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13 of 14 people found the following review helpful By Victor HALL OF FAMETOP 100 REVIEWER on 10 Dec. 2010
Format: Audio CD Verified Purchase
It seems to have been an almost endless wait since Duffy's debut, the sublime `Rockferry', for her follow up album. Finally, here it is. But just what is it exactly?

With an original sound that reminded one of Lulu or Dusty Springfield in their prime, Duffy has tried to develop and alter her style a little bit. For me the slightly new direction doesn't work too well. She has moved away from the Phil Spectorish soul ballad backings that suited and framed her voice to a more modern sounding production that she almost has to fight against to make an impact. It doesn't quite suit her voice and does not provide as enjoyable listening experience as Rockferry. The best track on the album for me is `Don't Foresake Me', which follows the earlier style. There are good points here though - Duffy's vocal delivery is disitinctive and excellent, and there is some very good songwriting. It is just let down a bit by the choice of backing and production.

All in all the tracks sound a bit bland and samey, to my ears there are no real standout star tracks. They are all ok, and listenable, but no more than that really. With a bit more focus and a sympathetic production this could have been great, but not an album I will be returning to that often I think.

In all three stars. It's not terrible, but it doesn't really shine for me.
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3 of 3 people found the following review helpful By Mike on 12 Feb. 2012
Format: Audio CD Verified Purchase
I really wasn't sure what to expect from this CD as the reviews are so mixed; all I can say is while not in the same league as "Rockferry" it's really not bad at all; her voice is still good, again not as good as on "Rockferry" but still unique

Overall, worth buying in my opinion
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Format: Audio CD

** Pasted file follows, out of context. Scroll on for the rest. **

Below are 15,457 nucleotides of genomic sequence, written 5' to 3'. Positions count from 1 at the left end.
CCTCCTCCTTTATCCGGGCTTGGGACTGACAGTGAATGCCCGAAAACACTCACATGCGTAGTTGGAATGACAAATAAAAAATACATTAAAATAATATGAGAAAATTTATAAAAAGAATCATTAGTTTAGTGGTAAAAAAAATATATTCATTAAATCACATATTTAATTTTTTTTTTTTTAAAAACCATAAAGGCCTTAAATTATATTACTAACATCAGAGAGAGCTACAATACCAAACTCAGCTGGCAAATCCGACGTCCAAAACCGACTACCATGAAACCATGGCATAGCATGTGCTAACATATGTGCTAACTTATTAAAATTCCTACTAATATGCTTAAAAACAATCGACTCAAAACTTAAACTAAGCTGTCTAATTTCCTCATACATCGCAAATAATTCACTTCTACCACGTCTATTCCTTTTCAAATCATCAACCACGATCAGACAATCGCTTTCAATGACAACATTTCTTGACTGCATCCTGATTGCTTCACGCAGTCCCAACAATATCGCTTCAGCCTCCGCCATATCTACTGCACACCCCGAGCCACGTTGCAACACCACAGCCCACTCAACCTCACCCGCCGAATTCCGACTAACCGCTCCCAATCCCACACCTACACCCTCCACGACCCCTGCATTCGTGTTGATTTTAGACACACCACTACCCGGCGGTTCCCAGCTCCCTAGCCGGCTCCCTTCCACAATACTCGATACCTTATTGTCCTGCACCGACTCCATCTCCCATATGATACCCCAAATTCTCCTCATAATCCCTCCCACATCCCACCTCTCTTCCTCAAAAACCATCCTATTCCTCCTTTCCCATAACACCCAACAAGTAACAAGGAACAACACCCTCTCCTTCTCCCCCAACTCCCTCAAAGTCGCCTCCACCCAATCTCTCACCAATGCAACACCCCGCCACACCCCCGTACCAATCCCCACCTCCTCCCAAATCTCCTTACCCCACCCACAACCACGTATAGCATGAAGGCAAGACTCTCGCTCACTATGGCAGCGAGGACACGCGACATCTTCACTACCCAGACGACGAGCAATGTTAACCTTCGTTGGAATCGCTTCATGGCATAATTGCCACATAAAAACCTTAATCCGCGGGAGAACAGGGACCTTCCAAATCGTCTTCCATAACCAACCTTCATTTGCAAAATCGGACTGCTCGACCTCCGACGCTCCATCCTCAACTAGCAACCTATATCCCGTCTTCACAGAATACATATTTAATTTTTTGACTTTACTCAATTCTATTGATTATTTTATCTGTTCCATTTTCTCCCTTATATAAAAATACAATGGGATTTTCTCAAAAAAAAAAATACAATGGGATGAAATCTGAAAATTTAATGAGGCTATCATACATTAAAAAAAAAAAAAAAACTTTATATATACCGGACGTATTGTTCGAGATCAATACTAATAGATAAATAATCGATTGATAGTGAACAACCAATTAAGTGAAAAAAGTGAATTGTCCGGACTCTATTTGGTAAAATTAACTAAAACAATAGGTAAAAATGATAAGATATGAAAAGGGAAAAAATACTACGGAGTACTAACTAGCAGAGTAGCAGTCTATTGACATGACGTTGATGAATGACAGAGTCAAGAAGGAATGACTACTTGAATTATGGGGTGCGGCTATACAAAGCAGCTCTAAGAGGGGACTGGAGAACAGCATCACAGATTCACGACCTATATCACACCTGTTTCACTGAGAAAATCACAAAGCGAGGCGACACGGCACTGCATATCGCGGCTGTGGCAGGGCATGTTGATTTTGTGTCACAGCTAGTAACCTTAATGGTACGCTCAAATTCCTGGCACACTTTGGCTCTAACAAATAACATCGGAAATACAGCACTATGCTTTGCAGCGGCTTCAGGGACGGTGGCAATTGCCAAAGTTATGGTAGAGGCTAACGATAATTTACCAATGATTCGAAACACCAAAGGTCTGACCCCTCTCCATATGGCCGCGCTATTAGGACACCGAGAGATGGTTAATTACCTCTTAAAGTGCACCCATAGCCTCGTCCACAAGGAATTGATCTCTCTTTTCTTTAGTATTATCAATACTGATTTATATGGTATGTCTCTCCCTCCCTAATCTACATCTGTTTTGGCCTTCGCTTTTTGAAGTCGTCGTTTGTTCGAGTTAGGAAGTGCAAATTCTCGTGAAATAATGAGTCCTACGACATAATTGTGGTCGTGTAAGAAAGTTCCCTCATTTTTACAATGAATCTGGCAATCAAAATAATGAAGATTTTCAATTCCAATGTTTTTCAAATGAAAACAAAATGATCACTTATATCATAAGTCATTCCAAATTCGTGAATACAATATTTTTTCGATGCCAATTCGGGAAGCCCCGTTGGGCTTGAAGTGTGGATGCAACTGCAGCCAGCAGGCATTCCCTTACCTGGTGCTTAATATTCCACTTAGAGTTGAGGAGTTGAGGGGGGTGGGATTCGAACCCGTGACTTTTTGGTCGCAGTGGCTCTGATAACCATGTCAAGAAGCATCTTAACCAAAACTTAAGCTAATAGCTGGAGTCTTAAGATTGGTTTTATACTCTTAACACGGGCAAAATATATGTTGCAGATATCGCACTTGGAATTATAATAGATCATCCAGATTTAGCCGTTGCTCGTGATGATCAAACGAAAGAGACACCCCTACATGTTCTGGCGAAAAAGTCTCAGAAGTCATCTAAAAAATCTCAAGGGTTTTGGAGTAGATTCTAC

The curse of the “difficult second album” is such a cliché in music that it’s not funny any more. But when your debut album is the fourth best selling album of 2008 worldwide, wins a Grammy award and reaches the Top 10 in 24 different countries (and Top 3 in 19 of those 24), then it’s always going to be a hard thing to follow. Sadly, despite all the rave reviews and huge sales that “Rockferry” earned Duffy, the cliché has come home to roost once more.

The album only has a run time of around 33 minutes. Usually when an album finishes so quickly, I would deride the appalling value for money, but the fact that Duffy’s “Endlessly” is far from being endless is actually a plus point in my book, as it puts the listener out of their misery that much sooner. It’s an album that does have some potential hidden deep inside it, but when I put a CD on, I’m hoping to hear some decent music rather than some decent potential.

It’s often the mark of how poor an album is as to how quickly it appears very cheaply on eBay with consumers desperate to get it out of their collections. After only two weeks of release, several copies were available for £1.99 including postage, which speaks volumes. Given that the best tracks sound like weak Dusty Springfield imitations, you’re far better paying Amazon £2.99 for Dusty’s “Hits Collection” and at least having something decent to listen to, as well as saving money.
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9 of 11 people found the following review helpful By Pete Johnson VINE VOICE on 7 April 2011
Format: MP3 Download Verified Purchase
I should start by saying that I really like Duffy. She is cute and quirky, and her love-or-hate croaky voice really works for me. I played the CD of 'Rockferry' until it wore thin, and I had this one on pre-order, waiting with bated breath. Very few modern pop stars manage to follow their big hit records with the same standard, then they disappear without trace. Exceptions to this are Amy Winehouse, Adele, and Lady GaGa, who all moved things up a gear. I cannot fully describe my disappointment with Duffy's efforts here. I had revelled in the Northern Soul retro, and power ballads of her debut CD. Alright, she doesn't move or dance well on stage but that is only for the video generation. I don't need to see the singer to appreciate 'Warwick Avenue', and so many of the new artists today are little more than video performers, without substance when just listening to their CD's. I can only imagine that Duffy has taken some bad advice on this one. The up tempo tracks sound like an early Lulu, or Kylie in the 80's. The slow songs are reminiscent of the petticoat songstresses of the late 50' and early 60's, with bubblegum lyrics and dated melodies. If this was intentional, it just didn't work. If it was unintentional, then it is a disaster. Poor construction, lyrics with no substance, repetitive choruses, and poor Duffy straining to reach (and usually failing) the high notes. I still want to believe in Duffy but I felt like I wanted to squeeze some lockets into the speakers at times, as her signature croak broke down completely. One more chance I think. I will await the next release with some foreboding. Unfortunately, this CD is destined to end its life as a coaster, with my drink resting on it as I enjoy another listen to '21'. The 2 stars are for the memories of 'Rockferry', and the nice picture on the cover. I would also like to mention that this was not an mp3 download but the CD.